Abstract 1257

Haploinsufficiency of ribosomal proteins (RP) has been shown to be the common basis for the anemia observed in ribosomopathies such as Diamond-Blackfan anemia (DBA) and myelodysplastic syndrome with loss of chromosome 5q (del(5q) MDS). DBA is a congenital bone marrow failure syndrome characterized by a profound macrocytic anemia. More than half the patients with DBA have been shown to have a heterozygous loss of an RP gene, with RPS19 being the most frequently mutated. The “5q- syndrome” is a subtype of myelodysplastic syndrome (MDS) also characterized by severe anemia that is caused by heterozygous loss of the RPS14 gene on chromosome 5q. The p53 pathway is known to play a critical role in the pathophysiology of the ribosomopathies. The leading hypothesis is that ribosomal haploinsufficiency leads to disrupted ribosome biogenesis with an accumulation of free ribosomal proteins that bind MDM2. MDM2 is an E3 Ubiquitin ligase that normally binds to and targets p53 for proteosomal degradation. The consequent accumulation of p53 leads to cell cycle arrest and apoptosis, which ultimately results in anemia. Several animal models have shown that the anemia associated with RP haploinsufficiency is almost completely alleviated in a p53 null background. However, we and others have shown that p53-independent pathway(s) also contribute to the anemia associated with RP haploinsufficiency.

We have previously modeled DBA and del (5q) MDS in zebrafish using antisense morpholinos to rps19 and rps14 respectively, and have demonstrated that, as in humans, haploinsufficient levels of these proteins lead to a profound anemia. We have further demonstrated that treatment of Rps19 and Rps14 deficient embryos with the amino acid L-Leucine, a known activator of mRNA translation, results in a marked improvement in anemia. This observation was confirmed in primary human CD34+ cells, following shRNA knockdown of RPS19 and RPS14. Furthermore, we showed that L-leucine treatment activates the mTOR pathway in zebrafish embryos deficient in Rps19 or Rps14. In order to determine if the effect of L-Leucine on RP deficient erythroid cells is p53 dependent, we injected rps19 and rps14 morpholinos into zebrafish embryos and treated them with L-Leucine. Total RNA was collected 48hpf and evaluated for expression of p53 by qPCR analysis. As expected, the expression of p53 and its downstream targets (p21 and PUMA) were upregulated in Rps14 and Rps19 deficient embryos. P53 expression levels remained elevated even after L-Leucine treatment. Levels of p21, a direct transcriptional target of p53, remained unchanged in L-Leucine treated RP deficient zebrafish embryos; however, expression of PUMA increased following L-Leucine treatment. The expression of the PUMA gene has previously been shown to have a p53-independent regulatory component. Preliminary studies in the A549 cell line, which harbors wild type p53, also showed increased levels of p53 expression upon shRNA mediated downregulation of both RPS19 and RPS14, which remained unaltered following L-Leucine treatment. These observations are currently being confirmed in primary human CD34+ cells, following shRNA knockdown of RPS19 and RPS14.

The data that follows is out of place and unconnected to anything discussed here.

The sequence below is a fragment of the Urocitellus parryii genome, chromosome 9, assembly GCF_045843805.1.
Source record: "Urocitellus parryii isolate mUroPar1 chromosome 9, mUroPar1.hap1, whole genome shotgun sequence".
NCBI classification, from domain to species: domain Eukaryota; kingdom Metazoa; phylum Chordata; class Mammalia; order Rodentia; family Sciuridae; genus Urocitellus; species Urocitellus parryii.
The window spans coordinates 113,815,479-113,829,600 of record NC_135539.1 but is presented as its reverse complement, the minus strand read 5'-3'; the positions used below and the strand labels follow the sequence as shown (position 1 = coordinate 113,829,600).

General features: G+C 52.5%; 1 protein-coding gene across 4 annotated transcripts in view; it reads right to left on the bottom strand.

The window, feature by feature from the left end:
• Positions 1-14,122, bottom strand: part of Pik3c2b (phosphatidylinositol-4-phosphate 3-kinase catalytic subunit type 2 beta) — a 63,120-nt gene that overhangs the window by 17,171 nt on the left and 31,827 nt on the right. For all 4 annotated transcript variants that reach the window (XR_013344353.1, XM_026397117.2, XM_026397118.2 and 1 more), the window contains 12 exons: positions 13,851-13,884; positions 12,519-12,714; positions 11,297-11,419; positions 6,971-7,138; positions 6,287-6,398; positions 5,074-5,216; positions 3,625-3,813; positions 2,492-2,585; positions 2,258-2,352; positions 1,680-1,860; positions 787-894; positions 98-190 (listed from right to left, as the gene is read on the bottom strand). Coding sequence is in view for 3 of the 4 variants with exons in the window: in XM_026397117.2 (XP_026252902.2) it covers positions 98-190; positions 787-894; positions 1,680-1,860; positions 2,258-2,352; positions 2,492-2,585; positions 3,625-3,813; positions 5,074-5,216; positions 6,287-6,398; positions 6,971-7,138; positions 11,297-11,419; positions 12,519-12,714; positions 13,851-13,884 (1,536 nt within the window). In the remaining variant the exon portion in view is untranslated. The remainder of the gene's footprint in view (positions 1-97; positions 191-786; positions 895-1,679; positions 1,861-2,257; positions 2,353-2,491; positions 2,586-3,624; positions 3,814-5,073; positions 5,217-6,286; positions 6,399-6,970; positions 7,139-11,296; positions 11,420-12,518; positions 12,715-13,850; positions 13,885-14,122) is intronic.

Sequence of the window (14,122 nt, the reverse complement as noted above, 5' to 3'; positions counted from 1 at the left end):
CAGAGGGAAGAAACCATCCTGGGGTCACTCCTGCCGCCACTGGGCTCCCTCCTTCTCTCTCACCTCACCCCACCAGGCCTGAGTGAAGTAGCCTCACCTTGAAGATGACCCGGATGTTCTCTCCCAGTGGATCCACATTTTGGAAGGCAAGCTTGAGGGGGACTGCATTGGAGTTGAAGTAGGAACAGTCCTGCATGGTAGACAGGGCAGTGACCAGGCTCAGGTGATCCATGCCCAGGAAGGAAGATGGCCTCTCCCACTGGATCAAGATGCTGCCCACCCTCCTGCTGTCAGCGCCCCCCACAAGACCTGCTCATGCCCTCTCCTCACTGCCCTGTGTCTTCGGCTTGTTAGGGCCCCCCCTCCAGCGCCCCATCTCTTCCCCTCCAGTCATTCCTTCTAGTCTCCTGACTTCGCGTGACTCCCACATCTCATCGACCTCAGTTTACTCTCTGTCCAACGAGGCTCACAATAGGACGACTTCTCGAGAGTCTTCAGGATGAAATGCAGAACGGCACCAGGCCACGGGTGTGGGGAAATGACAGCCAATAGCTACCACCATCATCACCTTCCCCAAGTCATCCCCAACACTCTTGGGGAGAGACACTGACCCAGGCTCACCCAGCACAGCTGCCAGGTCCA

Our preliminary studies show that the effect of L-Leucine in improving the anemia in models of DBA and del(5q) MDS occurs independently of p53. This supports our hypothesis that the erythroid phenotype in these disorders has a p53-independent component. Our finding that L-Leucine treated RP deficient cells are likely to express elevated rather than diminished levels of p53 in spite of improved anemia also has important implications for the clinical management of patients, since p53 inactivation is associated with tumor growth. A trial using L-Leucine for patients with DBA will be opening soon in the United States.


Ebert:Celgene: Consultancy; Genoptix: Consultancy.

Author notes


Asterisk with author names denotes non-ASH members.